I saw a congregation of colored people for the first time in Philadelphia. It was a communion service, and about eight hundred of my ebony brethren were present. As far as I could observe I was the only other-colored person in the audience. The opening prayer of the dear old pastor contained many passages characteristic, I believe, of his class: "O Lord, thou knowest dat this be a well-dressed congregation; help 'em to remember dat when de offerings ob de Lord are made. O Lord, bless de official bredren. Sometimes at their official meetin's they fall out and they quarrel. And, Lord, before they take these emblems dis afternoon, Lord, they want reconverting. Come down and do it, Lord."

At this stage, one big black brother, not one of the official bredren, cried out in a loud and zealous voice:

"Amen, amen! Press hard on dat point, bruder; press hard dere!"

And the pastor went on: "Lord, go up into the choir and convert the organist!"

The organist, who was sitting just behind me, sniffed and said, "Umph!" It was whispered into my ears that he was the pastor's son-in-law. No one took offence at these very direct petitions, not even the official brethren, or the choir, or the organist. They all heartily responded "Amen." They loved and trusted their old pastor, and did not think less of him for the faithfulness of his dealings with them.

I was greatly delighted and impressed by the singing of the congregation. I heard the Fisk Jubilee Singers, who came to this country and enraptured us all, but this negro congregation excelled even that famous band in the sweetness and grandeur of their performance. I shall never forget how they sang the hymn, "Swing low, sweet chariot, coming for to carry me home." It seemed to me at the moment as if the roof of the church must open and the chariot descend into our midst, the singing was so grand and yet so artless--as natural as a dewdrop. I shall carry the memory of that service with me into eternity.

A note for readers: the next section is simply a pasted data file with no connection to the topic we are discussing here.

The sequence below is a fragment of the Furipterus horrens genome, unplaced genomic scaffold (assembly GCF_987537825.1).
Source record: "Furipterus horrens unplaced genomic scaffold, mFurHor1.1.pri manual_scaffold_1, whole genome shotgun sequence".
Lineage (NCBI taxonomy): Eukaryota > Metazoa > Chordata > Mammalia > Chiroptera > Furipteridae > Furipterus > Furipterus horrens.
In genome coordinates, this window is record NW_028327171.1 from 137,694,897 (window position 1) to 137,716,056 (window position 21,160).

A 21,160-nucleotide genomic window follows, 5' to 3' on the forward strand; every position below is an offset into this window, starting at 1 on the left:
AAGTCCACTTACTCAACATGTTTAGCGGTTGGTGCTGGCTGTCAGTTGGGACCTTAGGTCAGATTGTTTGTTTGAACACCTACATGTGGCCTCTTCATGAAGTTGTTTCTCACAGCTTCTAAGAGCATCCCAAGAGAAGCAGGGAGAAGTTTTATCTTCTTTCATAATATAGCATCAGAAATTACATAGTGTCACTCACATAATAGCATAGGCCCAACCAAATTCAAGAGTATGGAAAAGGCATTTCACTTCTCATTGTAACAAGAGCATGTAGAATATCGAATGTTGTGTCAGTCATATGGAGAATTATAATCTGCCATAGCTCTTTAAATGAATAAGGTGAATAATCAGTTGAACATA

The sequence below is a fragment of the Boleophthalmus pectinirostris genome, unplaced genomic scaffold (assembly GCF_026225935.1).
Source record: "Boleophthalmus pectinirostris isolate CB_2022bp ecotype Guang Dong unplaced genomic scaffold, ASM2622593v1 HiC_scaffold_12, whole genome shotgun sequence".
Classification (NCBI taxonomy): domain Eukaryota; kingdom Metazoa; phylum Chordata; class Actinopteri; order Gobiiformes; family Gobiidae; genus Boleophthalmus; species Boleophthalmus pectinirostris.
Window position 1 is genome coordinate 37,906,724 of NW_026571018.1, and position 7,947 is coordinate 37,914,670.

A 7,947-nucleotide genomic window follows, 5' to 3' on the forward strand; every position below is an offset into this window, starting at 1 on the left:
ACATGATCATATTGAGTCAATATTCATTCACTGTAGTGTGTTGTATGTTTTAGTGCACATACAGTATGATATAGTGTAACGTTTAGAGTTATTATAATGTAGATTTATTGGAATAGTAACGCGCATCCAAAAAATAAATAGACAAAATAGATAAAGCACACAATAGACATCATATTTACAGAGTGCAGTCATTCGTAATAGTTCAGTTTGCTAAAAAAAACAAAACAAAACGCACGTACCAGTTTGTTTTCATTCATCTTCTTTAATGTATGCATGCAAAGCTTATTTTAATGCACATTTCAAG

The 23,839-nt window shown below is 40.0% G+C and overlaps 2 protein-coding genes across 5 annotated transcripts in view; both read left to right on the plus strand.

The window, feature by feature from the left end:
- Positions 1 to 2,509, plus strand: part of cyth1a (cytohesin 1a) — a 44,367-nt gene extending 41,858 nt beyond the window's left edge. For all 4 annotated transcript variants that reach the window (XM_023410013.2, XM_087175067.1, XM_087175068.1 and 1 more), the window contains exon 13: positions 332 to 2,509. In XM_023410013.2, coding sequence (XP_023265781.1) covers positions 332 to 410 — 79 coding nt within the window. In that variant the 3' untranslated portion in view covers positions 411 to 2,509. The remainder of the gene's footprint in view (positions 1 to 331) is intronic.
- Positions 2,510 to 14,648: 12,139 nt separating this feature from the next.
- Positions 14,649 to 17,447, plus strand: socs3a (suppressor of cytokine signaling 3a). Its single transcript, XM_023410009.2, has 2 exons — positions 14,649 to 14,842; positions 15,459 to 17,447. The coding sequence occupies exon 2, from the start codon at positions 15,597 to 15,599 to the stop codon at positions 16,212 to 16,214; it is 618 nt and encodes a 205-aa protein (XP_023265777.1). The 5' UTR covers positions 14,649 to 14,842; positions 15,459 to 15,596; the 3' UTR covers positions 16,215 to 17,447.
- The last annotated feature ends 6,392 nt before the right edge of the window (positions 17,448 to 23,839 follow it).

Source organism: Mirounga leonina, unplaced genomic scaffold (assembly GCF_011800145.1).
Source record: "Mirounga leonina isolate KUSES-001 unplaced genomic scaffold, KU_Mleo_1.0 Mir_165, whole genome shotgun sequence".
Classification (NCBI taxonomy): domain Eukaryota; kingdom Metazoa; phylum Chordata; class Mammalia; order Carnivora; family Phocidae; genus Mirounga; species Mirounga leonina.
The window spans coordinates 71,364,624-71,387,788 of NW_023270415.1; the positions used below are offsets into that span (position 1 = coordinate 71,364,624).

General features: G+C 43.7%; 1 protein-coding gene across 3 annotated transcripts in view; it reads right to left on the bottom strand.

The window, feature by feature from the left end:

Some of my most interesting experiences during this trip befell me in Cincinnati. One little incident, trifling in itself--one of those trifling things which one does not soon forget--occurred at the house where I was a guest. On the morning after my arrival, when I came down-stairs, I found a little daughter of the house lying in a hammock swung in the hall, daintily dressed and waiting to receive me. Her father and mother had talked about me to her, and she knew I was coming. I talked as sweetly as I could to the little maiden. I said, "What a nice girl you are!" She answered nothing. Then I said, "What nice hands you have! what beautiful hair, what lovely eyes!" Still she did not speak. I could not make it out. I knew she was very intelligent, because I could see the brightness of her spirit in her eyes. I tried once again. "Oh, my," I said, "what a nice frock you have! what a lovely dress!" Still not a sound. At last, looking at me with impatience, not unmingled with disgust, she pushed her little feet prominently out of the hammock and said, "Ain't you stuck on my new slippers?" This was the compliment she was waiting for.